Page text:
A Goddess is a feminine or female Deity. In some cultures Goddesses are associated with Earth, motherhood, Love, and the household. In other cultures, Goddesses also rule over War, Death, and destruction as well as Healing. They can be figureheads of religions and can be accessed in modern times by religious statues.
In some religions, a sacred feminine archetype can occupy a very central place in prayer and worship. In Hinduism, Sacred Feminine or Shaktism is one of the three major Hindu denominations of worship along with Vishnu and Shiva. In Tibetan Buddhism, the highest achievement any person can achieve is to become like the "great" female Buddhas (e.g. Arya Tara) who are depicted as being supreme Protectors, fearless and filled with Compassion for all beings.
The primacy of a monotheistic or near-monotheistic "Great Goddess" is advocated by some modern matriarchists as a female version of, preceding, or analogue to, the Abrahamic God associated with the historical rise of monotheism in the Mediterranean Axis Age.
Some currents of Neopaganism, in particular Wicca, have a bitheistic concept of a single Goddess and a single God, who in hieros gamos represent a united whole. Polytheistic reconstructionists focus on reconstructing polytheistic religions, including the various Goddesses and figures associated with indigenous cultures.
Chinese folk Religion
- Mazu is the goddess of the sea who protects fishermen and sailors, widely worshipped in the south-eastern coastal areas of China and neighbouring areas in Southeast Asia.
- The Goddess Weaver, daughter of the Celestial Mother, wove the stars and their Light, known as "the Silver River" (what Westerners call "The Milky Way Galaxy"), for Heaven and Earth. She was identified with the star Westerners know as Vega.
Hinduism is a complex of various belief systems that sees many Gods and Goddesses as being representative of and/or emanative from a single source, Brahman, understood either as a formless, infinite, impersonal monad in the Advaita tradition or as a dual God in the Form of Lakshmi-Vishnu, Radha-Krishna, Shiva-Shakti in Dvaita traditions. Shaktas, worshippers of the Goddess, equate this God with Devi, the mother goddess. Such aspects of one God as male God (Shaktiman) and female energy (Shakti), working as a pair are often envisioned as male Gods and their wives or consorts and provide many analogues between passive male ground and dynamic female energy. For example, Brahma pairs with Sarasvati. Shiva likewise pairs with Parvati who later is represented through a number of Avatars (incarnations): Sati and the warrior figures, Durga and Kali. All Goddesses in Hinduism are sometimes grouped together as the great goddess, Devi.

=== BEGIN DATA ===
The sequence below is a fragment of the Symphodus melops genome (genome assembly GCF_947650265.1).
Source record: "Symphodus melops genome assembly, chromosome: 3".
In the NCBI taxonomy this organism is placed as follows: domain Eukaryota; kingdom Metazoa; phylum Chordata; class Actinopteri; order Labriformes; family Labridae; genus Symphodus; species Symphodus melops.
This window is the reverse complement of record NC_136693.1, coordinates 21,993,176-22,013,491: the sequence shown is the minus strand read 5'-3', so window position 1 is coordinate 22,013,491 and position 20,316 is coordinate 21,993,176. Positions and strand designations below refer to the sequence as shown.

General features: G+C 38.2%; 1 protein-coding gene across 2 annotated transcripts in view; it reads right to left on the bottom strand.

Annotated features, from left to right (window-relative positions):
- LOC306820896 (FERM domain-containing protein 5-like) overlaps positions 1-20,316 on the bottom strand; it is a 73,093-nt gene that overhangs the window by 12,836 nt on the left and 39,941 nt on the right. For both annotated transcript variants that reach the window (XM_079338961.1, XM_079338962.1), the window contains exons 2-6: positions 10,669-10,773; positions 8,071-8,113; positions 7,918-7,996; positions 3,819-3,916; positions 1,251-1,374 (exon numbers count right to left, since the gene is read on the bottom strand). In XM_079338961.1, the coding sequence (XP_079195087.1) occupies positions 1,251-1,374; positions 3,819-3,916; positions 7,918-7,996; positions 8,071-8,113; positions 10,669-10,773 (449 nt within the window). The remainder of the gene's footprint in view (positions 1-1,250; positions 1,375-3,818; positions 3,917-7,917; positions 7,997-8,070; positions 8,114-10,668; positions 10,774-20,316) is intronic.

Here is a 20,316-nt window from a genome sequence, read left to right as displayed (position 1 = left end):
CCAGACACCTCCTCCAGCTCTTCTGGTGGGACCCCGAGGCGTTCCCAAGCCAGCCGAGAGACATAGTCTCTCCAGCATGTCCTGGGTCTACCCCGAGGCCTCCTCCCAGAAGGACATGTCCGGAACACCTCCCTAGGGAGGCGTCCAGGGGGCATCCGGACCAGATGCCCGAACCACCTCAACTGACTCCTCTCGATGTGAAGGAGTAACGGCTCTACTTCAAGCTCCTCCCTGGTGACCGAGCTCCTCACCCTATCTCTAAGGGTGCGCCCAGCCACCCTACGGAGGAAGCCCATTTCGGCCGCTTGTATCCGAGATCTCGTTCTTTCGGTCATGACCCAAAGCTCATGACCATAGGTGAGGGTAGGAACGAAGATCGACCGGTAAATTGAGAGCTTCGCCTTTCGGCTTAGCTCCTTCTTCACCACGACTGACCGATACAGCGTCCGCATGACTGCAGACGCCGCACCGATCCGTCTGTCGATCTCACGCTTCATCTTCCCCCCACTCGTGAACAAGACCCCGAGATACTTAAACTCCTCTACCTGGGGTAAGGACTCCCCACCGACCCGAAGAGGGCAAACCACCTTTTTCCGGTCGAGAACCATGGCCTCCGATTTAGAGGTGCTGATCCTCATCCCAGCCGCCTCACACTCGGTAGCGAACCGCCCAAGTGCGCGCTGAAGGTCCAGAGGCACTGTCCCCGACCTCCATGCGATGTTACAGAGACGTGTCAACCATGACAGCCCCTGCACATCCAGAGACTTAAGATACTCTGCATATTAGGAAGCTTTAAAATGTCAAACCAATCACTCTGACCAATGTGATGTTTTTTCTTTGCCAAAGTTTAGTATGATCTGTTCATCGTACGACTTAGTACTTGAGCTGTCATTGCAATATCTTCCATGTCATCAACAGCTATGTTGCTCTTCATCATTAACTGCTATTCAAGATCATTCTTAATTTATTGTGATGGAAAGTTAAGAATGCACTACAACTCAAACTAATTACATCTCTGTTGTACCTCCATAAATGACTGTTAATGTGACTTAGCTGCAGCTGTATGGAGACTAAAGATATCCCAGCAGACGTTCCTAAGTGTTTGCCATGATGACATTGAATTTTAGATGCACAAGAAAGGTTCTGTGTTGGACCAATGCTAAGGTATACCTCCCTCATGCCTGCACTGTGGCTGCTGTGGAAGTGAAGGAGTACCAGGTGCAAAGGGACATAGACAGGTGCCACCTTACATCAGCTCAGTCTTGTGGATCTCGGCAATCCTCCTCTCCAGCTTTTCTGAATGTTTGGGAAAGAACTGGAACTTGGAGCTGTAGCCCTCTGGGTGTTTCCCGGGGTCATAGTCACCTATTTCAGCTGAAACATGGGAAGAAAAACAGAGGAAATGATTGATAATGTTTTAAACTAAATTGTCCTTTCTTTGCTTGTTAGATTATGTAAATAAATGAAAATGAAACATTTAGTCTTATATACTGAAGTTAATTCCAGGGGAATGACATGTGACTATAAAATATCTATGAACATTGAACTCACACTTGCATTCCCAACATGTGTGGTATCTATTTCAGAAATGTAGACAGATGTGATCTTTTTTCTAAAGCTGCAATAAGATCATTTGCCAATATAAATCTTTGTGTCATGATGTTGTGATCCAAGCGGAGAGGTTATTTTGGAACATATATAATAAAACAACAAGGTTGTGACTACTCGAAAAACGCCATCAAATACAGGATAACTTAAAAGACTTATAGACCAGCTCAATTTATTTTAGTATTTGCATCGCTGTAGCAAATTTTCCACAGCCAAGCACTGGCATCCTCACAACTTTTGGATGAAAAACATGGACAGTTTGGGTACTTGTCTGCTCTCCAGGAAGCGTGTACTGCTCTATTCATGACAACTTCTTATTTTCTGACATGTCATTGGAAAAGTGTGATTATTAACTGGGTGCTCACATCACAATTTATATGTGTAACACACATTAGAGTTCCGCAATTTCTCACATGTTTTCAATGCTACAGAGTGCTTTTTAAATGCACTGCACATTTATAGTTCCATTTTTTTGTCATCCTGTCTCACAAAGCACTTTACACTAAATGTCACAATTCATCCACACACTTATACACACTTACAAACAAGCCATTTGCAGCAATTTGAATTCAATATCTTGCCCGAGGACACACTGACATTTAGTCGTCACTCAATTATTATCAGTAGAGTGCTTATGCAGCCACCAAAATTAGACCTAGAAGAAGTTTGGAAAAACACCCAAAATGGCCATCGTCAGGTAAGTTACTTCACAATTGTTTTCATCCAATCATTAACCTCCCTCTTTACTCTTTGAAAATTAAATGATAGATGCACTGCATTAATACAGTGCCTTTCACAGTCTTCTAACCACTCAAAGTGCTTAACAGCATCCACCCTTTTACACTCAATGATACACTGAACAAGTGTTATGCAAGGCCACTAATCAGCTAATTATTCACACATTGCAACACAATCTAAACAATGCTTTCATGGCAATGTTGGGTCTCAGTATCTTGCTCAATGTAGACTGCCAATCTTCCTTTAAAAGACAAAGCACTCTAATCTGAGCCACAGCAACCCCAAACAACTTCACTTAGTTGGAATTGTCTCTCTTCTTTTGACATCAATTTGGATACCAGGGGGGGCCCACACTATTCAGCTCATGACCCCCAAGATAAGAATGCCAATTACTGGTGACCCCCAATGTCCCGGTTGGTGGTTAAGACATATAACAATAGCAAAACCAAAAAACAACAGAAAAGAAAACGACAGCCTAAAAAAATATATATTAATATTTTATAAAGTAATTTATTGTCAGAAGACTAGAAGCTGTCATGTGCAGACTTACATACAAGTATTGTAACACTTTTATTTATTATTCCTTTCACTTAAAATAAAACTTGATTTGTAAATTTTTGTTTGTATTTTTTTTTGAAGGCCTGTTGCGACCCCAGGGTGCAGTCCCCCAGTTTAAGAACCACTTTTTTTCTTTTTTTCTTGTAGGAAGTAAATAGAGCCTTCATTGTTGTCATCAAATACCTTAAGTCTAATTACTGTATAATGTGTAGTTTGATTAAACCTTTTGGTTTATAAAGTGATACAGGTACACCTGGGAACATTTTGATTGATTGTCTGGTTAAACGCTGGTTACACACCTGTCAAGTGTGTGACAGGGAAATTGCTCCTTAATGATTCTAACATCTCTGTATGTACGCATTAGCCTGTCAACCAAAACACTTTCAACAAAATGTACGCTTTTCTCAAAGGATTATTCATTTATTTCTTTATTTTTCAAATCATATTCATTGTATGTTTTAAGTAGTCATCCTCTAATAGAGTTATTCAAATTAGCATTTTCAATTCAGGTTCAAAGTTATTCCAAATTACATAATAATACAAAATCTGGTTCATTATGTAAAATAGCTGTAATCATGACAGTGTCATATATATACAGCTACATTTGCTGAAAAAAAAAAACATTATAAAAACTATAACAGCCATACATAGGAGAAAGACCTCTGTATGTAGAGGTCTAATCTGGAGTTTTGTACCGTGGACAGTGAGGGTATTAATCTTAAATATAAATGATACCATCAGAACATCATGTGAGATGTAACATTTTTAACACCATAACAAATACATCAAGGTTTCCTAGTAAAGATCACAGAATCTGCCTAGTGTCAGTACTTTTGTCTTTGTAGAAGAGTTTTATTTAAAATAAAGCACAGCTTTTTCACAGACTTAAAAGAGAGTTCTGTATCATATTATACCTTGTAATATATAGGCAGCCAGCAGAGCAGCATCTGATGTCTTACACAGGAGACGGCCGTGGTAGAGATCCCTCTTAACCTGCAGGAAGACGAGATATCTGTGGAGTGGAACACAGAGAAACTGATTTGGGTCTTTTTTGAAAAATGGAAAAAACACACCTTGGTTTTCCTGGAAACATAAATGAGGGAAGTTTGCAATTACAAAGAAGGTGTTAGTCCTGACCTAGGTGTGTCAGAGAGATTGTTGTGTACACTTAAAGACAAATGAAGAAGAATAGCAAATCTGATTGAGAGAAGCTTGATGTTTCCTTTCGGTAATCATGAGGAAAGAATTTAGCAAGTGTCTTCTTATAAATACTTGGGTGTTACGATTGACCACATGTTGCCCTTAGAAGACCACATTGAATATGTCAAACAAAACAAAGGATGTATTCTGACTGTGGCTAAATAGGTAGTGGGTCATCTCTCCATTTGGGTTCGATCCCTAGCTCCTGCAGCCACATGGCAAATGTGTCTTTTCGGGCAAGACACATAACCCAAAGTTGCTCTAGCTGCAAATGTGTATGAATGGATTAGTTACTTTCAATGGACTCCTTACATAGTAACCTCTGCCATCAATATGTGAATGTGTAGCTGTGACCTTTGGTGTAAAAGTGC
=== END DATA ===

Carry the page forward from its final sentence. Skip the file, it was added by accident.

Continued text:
A further step was taken by the idea of the Shaktis. Their ideology based mainly on Tantras sees Shakti as the principle of energy through which all divinity functions, thus showing the masculine to be dependent on the feminine. Indeed, in the great shakta scripture known as the Devi Mahatmya, all the Goddesses are shown to be aspects of one presiding female force, one in Truth and many in expression, giving the World and the cosmos the galvanic energy for motion. It is expressed through both philosophical tracts and metaphor that the potentiality of masculine being is given actuation by the feminine divine. Local Deities of different village regions in India were often identified with "mainstream" Hindu Deities, a process that has been called "Sanskritization". Others attribute it to the influence of monism or Advaita which discounts polytheist or monotheist categorization.
While the monist forces have led to a fusion between some of the Goddesses (108 names are common for many Goddesses), centrifugal forces have also resulted in new Goddesses and Rituals gaining ascendance among the laity in different parts of Hindu World. Thus, the immensely popular goddess Durga was a pre-Vedic goddess who was later fused with Parvati, a process that can be traced through texts such as Kalika Purana (10th century), Durgabhaktitarangini (Vidyapati 15th century), Chandimangal (16th century) etc.
Feminism and neopaganism